The Foundation for Individual Rights in Education got involved here and helped make the difference.

From the FIRE blog:

VICTORY: Chancellor affirms professor’s academic freedom after Arizona college panicked over test questions about Islamic terrorism

Scottsdale Community College’s mishandling of a professor’s academic freedom drew an apology from the district’s interim chancellor Monday, just days after the Foundation for Individual Rights in Education sent a letter defending the professor’s rights. The college tried to force professor Nicholas Damask to apologize for three quiz questions about Islamic terrorism that a student said were “in distaste of Islam.” Damask added that the college suggested he would be required to meet with an Islamic religious leader to review the content of his course.

“I’m happy that the Maricopa Community College governing board has acknowledged the importance of the First Amendment and academic freedom, even into subjects that may be controversial — without that freedom of thought and inquiry, America just isn’t America anymore,” said Damask, who has been teaching at SCC for 23 years. “And I’m grateful for groups like FIRE that are willing to stand by me in the fight to defend that freedom.”

FIRE sent an urgent letter to SCC on Thursday, outlining the college’s free speech and academic freedom missteps and demanding that it abandon any suggestion that it will investigate or suppress his teaching.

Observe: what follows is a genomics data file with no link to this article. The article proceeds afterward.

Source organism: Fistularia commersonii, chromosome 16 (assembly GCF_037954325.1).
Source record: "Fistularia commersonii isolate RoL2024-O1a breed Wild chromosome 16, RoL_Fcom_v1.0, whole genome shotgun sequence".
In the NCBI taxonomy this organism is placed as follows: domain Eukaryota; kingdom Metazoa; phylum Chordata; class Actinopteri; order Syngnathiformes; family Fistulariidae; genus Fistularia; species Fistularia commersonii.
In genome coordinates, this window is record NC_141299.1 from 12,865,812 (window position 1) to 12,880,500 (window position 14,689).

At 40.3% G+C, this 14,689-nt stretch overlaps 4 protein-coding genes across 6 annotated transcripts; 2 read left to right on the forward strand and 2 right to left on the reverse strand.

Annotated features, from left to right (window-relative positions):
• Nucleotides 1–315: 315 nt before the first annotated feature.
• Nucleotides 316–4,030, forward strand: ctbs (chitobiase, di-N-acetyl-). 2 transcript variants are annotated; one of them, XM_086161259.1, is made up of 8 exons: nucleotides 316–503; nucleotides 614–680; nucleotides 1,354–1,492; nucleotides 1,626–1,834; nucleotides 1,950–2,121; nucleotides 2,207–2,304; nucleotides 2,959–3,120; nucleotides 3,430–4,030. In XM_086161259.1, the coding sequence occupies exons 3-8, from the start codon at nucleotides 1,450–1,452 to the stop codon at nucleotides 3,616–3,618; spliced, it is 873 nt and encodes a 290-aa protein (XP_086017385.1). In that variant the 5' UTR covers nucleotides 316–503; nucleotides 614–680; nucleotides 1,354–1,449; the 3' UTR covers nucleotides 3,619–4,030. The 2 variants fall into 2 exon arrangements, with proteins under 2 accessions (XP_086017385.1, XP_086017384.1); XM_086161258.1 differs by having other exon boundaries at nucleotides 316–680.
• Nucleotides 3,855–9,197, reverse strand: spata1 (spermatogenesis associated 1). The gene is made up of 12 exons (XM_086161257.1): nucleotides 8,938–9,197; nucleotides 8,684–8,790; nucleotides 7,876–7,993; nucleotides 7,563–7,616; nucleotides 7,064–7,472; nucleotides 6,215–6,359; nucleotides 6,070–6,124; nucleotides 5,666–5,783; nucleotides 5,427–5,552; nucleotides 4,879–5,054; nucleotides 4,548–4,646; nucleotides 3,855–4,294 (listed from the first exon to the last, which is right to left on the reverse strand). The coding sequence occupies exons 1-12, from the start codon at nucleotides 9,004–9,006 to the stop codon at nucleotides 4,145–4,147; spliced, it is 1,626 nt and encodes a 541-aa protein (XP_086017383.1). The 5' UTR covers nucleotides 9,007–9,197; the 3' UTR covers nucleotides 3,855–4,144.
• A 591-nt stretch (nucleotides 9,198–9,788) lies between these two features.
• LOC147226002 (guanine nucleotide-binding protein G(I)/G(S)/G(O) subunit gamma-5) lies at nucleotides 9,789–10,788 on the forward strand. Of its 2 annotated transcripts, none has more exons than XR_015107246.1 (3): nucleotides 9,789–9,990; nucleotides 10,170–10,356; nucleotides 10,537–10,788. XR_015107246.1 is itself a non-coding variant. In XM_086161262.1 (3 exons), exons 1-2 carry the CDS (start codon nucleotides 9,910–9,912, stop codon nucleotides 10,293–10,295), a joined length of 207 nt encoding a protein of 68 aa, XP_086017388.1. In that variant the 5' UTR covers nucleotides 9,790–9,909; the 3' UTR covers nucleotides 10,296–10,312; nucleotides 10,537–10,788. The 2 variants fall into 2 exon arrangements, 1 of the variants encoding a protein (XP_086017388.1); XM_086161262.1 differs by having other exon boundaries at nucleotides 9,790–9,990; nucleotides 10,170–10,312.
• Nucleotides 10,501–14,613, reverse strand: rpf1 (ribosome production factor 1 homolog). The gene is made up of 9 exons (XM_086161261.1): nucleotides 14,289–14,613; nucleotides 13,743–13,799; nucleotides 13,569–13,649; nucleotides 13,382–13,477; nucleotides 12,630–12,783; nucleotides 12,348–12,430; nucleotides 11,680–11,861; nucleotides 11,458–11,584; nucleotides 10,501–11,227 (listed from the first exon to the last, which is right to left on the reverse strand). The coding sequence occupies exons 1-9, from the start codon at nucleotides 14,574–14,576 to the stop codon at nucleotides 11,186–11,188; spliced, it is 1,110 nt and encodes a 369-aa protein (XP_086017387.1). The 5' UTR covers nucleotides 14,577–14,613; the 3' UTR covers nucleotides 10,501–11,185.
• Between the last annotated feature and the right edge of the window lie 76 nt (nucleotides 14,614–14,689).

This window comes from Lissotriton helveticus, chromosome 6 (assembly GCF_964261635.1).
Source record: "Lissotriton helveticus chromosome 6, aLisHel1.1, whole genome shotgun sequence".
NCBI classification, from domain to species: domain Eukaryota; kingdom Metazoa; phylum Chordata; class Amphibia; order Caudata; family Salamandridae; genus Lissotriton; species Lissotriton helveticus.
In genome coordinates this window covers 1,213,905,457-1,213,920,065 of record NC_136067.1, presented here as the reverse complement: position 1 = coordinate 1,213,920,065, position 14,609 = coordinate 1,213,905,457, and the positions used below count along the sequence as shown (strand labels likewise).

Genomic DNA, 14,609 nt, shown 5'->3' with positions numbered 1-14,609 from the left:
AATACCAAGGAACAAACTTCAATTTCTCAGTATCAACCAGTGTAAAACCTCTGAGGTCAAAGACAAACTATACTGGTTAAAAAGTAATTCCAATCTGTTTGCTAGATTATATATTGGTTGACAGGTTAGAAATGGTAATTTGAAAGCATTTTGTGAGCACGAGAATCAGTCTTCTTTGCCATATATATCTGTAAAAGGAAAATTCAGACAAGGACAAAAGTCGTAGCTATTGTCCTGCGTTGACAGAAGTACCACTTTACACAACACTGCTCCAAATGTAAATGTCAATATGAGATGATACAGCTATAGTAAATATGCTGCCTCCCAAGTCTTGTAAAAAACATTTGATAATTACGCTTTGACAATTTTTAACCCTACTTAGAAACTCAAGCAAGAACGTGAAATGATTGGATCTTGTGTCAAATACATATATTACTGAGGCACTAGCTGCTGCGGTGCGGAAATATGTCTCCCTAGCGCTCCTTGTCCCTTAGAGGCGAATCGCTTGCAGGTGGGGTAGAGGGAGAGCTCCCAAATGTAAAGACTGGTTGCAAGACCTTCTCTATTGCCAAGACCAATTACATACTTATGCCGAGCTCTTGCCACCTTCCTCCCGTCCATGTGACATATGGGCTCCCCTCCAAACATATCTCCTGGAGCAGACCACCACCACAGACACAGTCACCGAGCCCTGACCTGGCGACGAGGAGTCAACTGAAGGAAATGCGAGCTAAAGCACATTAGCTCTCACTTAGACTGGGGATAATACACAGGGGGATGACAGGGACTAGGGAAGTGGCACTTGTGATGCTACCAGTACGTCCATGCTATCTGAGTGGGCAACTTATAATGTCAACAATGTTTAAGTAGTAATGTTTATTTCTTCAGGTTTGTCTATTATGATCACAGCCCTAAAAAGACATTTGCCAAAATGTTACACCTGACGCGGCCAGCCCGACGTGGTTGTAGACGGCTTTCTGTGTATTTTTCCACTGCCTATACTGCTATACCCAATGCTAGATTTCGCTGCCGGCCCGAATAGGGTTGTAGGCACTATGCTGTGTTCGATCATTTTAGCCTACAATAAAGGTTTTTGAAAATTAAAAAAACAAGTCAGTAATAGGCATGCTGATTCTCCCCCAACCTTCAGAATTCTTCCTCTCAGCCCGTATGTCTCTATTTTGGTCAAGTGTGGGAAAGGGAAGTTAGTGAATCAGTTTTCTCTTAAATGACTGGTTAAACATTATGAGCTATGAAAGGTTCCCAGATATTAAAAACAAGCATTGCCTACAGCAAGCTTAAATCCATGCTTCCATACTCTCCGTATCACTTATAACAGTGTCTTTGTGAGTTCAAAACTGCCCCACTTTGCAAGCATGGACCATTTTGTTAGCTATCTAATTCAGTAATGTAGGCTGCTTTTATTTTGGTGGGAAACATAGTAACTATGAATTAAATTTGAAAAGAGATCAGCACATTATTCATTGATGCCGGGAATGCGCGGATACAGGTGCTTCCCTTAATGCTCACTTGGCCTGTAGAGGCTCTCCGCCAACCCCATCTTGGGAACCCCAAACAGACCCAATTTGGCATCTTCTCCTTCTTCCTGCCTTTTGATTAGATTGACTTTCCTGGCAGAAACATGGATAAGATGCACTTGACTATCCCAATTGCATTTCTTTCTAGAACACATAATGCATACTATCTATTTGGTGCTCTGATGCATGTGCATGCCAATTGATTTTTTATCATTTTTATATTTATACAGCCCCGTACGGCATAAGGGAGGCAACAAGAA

Damask, chair of the Department of Political Science at SCC, exchanged emails with a student on April 29 about three quiz questions in an international relations course. Within a day, someone shared this student’s concern about Damask’s quiz questions online, and the questions generated negative attention on the school’s official Instagram account.

The quiz questions asked about the context in which terrorism is justified by some in the Islamic religion, where in Islamic doctrine and law terrorism is encouraged by those who justify it, and who terrorists believe they are emulating, based on the material assigned in the course.

“Colleges can’t take away a professor’s academic freedom rights because they want to stem criticism on social media,” said Katlyn Patton, author of FIRE’s letter.

 

 
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